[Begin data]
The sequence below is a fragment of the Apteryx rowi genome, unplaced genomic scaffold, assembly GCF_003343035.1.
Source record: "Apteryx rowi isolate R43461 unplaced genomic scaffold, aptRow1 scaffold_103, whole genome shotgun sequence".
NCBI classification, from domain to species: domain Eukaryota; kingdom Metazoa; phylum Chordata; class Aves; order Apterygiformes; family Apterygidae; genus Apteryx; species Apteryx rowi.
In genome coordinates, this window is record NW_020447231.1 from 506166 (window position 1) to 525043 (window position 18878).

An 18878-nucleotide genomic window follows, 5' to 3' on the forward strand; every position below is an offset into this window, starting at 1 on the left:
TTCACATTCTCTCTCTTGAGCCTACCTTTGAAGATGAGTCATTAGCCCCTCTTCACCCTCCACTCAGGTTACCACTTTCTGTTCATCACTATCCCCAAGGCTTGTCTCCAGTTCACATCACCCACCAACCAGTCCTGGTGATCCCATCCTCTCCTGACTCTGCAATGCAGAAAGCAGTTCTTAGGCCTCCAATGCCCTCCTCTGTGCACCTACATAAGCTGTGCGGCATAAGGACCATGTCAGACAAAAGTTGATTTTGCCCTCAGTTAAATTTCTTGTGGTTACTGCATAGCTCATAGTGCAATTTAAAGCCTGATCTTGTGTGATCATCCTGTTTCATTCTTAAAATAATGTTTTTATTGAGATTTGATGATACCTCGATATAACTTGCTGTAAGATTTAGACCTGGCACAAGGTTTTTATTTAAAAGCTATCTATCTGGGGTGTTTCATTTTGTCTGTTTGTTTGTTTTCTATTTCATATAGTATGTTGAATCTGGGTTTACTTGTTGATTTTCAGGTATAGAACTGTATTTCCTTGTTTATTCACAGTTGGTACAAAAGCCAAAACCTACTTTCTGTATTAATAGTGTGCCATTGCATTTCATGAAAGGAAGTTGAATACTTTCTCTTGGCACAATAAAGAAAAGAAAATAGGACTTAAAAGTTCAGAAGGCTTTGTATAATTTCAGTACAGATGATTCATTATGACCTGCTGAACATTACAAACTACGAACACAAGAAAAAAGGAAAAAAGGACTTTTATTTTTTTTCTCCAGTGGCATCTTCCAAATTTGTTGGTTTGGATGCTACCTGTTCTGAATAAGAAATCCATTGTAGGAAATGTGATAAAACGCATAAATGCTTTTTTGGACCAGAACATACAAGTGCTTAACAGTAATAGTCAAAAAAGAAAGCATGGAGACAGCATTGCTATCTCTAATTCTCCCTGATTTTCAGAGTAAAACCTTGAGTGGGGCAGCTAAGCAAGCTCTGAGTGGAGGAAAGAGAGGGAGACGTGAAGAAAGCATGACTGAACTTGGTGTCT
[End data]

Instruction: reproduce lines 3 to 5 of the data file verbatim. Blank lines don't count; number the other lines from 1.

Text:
NCBI classification, from domain to species: domain Eukaryota; kingdom Metazoa; phylum Chordata; class Aves; order Apterygiformes; family Apterygidae; genus Apteryx; species Apteryx rowi.
In genome coordinates, this window is record NW_020447231.1 from 506166 (window position 1) to 525043 (window position 18878).

An 18878-nucleotide genomic window follows, 5' to 3' on the forward strand; every position below is an offset into this window, starting at 1 on the left: